Thursday, September 28, 2006

I went to OFFF and all I got was this lousy... oh, wait.

We're the unfortunately owners of a leak in the water main coming into the house. The plumber's outside right now digging a big hole in the grass (I wonder what's more expensive: the increased cost in the water bills or how much it'll actually take to fix the leak. My short term vote is with the water bills) so it seems like a great time for a...

Post About Llamas!

I went to the Oregon Flock and Fiber Festival last Saturday. My very first fiber show. I'm not a spinner and the show was definitely geared to the raw fiber crowd, but there was still lots of animals and yarn to appreciate.

(First as a preliminary: am I the only person bothered by the juxtaposition of "oh, cute lamb fleeces" and "mmm, tasty lamb kebabs"? I swear, the line for the lamb-sausage/kebab/rib booth was 3 dozen long.)

Back to the llamas: the Llama Barn was an enormous roofed enclosure with a big fenced area and some bleachers so you could watch. All the llamas were at the back. In the middle: the Llama Obstacle course. I wish I could have gotten a picture of the llamas to show you: they were all dolled with beauty queen hairdos. Some of them had ruffs like poodles, some had hair long on the back and shaved on the belly and flanks, with cute little puff rings around the bottom of their legs. That must a fun task, figuring out a 'do for your llama for the big competition.

Bad picture of a llama, but you can see his (her?) careful coif.

Anyway, the Llama Obstacle Course: A bunch of teenagers, one by one, would lead their llamas through various Llama Activities: walk over a bridge; step all the way into a circle and stay there; carry a pack of lead weights on their back; jump over 12-inch-high fences. My favorite: Climb through the side door of a mini-van, then out the back door. Yes, there was a mini van parked in the middle. With llamas ducking and walking through it.

Other obstacles for llamas:
  • walk by a blowing fan

  • stand by a person who then Opened An Umbrella (do llamas not like umbrellas?)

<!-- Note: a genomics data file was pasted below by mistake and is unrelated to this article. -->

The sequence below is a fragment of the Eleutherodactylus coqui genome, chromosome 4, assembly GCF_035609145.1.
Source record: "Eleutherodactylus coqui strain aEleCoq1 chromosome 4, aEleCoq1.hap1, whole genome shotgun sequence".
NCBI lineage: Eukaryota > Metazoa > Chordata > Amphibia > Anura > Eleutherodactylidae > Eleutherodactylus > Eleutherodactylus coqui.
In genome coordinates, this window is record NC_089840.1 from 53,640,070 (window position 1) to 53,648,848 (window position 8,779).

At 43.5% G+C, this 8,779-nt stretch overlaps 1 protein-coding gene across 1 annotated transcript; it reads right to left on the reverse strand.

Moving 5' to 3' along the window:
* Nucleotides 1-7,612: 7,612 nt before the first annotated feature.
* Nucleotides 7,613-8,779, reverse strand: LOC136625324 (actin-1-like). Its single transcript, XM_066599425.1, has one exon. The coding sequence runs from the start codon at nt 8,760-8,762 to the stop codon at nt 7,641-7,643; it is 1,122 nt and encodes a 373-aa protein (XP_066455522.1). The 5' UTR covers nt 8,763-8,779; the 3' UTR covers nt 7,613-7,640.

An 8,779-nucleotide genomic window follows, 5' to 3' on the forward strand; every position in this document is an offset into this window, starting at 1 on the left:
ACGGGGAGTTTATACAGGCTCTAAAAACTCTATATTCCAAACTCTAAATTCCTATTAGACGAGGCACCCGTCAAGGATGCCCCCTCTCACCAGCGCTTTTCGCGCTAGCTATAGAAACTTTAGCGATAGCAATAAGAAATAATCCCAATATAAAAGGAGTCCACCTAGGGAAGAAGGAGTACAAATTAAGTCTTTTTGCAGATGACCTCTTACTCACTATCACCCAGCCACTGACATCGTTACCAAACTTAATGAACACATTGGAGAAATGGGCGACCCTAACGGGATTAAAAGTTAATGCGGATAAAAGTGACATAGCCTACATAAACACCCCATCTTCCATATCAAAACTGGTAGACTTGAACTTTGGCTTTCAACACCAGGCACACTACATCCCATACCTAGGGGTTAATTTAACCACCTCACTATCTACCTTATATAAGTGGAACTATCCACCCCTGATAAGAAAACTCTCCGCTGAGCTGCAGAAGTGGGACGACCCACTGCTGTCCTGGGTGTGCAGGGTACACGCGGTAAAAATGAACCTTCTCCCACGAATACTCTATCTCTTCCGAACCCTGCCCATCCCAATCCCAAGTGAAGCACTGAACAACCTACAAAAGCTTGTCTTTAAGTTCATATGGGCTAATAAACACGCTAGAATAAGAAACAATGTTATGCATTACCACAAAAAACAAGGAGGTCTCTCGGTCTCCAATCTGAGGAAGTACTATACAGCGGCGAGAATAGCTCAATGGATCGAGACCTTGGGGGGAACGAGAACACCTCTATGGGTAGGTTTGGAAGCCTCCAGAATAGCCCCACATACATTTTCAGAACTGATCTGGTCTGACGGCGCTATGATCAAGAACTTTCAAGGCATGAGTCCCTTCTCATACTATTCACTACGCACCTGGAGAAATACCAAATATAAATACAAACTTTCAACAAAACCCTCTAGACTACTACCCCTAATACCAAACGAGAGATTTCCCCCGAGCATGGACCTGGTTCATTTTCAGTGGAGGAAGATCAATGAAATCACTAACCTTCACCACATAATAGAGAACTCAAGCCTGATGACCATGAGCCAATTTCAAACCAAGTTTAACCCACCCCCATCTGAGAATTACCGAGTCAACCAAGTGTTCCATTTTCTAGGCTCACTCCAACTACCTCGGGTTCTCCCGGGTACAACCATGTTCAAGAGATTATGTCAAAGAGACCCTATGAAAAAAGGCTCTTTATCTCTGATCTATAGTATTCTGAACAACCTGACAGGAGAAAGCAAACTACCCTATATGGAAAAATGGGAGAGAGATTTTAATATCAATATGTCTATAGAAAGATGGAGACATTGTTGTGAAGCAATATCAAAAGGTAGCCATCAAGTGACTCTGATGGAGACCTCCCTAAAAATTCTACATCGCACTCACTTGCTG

• lead the llama over a plastic tarp (the llama I saw really DID NOT like doing this)

  • stand by a person who ran her hand slowly over the llamas back


Contrary to popular report, I did not see any llama spit at all.

The alpacas: unbelievably cute. Surpassing bunny-cuteness, even. There were LOTS of alpacas: huacayas mostly, as those are the bulk of the herd that were allowed into the US. Some alpaca facts at this site. They sit like my cat does, with their legs folded demurely underneath.


Rabbits, alpacas, llamas, goats, and a bazillion different types of sheep. I had no idea sheep could get so big. The goats made all these worried-sounding naaaaaas most of the time.

Sheep!

More sheep! Nice horns, buddy.

I wandered up to the fiber judging area and felt different kinds of fleeces. I really didn't realize there were so many different breeds of sheep.

a Navajo Churro fleece. Look at those locks! (scratchy though)

Found the Blue Moon Fiber Arts booth. Oooh, the love. The color. The sock yarn! I bought a skein in the lightweight and a skein in the medium weight. I should have gotten 2 in the lightweight. I have ENORMOUS feet. No, truly. Size 11s, darling. I need a minimum of 400 yards of fingering weight for socks, but I was dazzled by the display and only bought 1 skein: 360 yards. Grrrr. Now I either need to get creative with the toes and heel or call them up and see if they have any more of that color and dyelot.